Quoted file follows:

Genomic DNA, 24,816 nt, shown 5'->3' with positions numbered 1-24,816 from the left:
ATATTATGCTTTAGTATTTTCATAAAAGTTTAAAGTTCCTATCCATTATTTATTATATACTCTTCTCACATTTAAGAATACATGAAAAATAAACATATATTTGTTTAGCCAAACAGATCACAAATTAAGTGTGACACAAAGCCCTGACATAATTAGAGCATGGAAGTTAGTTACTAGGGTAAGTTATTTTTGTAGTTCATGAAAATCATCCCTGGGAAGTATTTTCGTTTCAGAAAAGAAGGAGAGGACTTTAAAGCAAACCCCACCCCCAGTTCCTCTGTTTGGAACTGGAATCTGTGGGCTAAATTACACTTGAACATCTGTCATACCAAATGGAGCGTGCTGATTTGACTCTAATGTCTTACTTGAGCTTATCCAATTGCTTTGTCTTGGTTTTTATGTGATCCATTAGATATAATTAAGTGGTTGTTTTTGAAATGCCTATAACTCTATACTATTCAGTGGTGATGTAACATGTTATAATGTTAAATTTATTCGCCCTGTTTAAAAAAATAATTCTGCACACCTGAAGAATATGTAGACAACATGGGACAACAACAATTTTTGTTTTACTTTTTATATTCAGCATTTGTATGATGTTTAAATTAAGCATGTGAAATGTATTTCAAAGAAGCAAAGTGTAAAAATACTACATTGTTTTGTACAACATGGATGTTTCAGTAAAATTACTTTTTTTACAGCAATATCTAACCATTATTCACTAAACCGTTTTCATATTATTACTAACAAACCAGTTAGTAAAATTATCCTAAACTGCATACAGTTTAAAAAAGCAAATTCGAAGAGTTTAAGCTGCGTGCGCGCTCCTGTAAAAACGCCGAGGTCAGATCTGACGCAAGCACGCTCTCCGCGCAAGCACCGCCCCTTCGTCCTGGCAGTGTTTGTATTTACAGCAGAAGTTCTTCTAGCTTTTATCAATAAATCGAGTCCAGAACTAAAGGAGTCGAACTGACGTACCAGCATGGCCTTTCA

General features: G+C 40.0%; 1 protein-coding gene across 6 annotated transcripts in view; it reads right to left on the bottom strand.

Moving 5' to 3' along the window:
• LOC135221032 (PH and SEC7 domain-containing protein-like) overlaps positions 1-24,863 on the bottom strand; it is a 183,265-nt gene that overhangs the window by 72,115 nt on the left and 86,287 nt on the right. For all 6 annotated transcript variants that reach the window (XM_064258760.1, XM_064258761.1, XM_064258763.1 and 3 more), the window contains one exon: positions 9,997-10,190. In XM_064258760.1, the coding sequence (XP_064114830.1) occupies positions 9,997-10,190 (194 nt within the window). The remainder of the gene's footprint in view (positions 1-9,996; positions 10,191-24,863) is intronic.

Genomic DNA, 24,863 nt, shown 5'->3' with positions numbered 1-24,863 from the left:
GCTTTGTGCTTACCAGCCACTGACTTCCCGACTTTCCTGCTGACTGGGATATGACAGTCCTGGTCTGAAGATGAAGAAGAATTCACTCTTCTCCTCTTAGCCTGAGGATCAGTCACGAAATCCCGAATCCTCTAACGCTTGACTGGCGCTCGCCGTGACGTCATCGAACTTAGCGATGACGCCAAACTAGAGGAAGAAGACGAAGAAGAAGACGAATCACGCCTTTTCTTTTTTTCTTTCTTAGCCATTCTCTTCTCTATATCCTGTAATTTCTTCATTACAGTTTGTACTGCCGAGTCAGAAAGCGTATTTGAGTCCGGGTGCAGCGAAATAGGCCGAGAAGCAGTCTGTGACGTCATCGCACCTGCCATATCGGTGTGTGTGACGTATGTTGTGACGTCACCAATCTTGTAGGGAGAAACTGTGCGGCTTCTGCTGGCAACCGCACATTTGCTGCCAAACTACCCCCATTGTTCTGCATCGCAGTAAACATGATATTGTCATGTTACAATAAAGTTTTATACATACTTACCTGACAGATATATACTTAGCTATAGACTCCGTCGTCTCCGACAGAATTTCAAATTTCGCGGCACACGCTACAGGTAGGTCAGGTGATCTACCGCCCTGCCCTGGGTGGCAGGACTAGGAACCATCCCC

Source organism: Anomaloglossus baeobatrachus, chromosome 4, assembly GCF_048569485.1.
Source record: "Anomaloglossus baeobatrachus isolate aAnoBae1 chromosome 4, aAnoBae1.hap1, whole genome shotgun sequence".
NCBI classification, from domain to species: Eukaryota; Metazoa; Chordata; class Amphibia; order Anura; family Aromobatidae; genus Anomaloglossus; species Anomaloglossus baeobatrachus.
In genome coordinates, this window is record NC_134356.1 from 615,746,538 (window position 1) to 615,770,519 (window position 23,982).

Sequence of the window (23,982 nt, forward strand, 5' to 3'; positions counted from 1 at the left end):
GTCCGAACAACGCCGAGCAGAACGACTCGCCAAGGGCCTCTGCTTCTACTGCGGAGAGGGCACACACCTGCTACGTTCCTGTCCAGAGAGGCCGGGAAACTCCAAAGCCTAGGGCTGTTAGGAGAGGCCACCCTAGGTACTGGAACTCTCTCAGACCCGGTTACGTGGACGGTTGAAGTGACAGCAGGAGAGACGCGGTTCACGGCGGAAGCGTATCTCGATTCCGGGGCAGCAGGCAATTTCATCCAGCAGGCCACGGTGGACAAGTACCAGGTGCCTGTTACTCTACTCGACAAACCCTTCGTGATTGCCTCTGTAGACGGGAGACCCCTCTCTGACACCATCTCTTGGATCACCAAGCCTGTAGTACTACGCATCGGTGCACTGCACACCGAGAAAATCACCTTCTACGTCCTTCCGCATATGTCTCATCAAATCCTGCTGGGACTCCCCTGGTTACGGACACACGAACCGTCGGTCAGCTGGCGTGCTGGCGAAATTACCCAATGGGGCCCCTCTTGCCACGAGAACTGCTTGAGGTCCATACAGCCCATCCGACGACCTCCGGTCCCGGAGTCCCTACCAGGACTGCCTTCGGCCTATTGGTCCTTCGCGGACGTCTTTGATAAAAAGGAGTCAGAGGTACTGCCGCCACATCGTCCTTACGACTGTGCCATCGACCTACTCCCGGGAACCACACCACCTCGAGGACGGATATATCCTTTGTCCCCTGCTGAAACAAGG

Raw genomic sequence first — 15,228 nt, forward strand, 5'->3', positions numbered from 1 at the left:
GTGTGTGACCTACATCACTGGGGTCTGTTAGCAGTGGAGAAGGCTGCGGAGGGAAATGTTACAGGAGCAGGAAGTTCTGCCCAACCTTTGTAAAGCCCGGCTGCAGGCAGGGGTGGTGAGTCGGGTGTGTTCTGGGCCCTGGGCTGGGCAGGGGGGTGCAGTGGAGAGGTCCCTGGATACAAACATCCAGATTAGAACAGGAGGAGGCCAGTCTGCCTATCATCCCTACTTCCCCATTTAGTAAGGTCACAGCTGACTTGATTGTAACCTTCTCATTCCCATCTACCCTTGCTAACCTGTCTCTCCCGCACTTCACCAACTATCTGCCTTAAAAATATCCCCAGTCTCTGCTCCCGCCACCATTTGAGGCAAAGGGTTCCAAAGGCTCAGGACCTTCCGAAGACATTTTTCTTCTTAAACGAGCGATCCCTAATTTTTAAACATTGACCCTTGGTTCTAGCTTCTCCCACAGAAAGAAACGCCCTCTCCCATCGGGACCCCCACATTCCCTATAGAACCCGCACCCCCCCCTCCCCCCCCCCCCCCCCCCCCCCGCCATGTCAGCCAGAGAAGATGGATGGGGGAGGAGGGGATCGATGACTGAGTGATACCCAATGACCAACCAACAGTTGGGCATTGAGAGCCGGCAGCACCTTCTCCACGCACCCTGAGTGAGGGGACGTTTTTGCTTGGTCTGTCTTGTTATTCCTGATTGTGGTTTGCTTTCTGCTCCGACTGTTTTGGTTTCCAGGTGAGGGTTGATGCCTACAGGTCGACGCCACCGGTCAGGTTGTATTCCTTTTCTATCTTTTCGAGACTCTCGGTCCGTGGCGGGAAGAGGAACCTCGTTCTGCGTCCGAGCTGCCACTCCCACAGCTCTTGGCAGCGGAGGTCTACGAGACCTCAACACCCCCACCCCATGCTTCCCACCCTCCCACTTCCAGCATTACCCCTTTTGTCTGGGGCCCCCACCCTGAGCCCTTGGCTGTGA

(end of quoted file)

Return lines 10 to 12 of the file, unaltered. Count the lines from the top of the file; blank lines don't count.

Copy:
NCBI classification, from domain to species: Eukaryota; Metazoa; Chordata; class Amphibia; order Anura; family Aromobatidae; genus Anomaloglossus; species Anomaloglossus baeobatrachus.
In genome coordinates, this window is record NC_134356.1 from 615,746,538 (window position 1) to 615,770,519 (window position 23,982).

Sequence of the window (23,982 nt, forward strand, 5' to 3'; positions counted from 1 at the left end):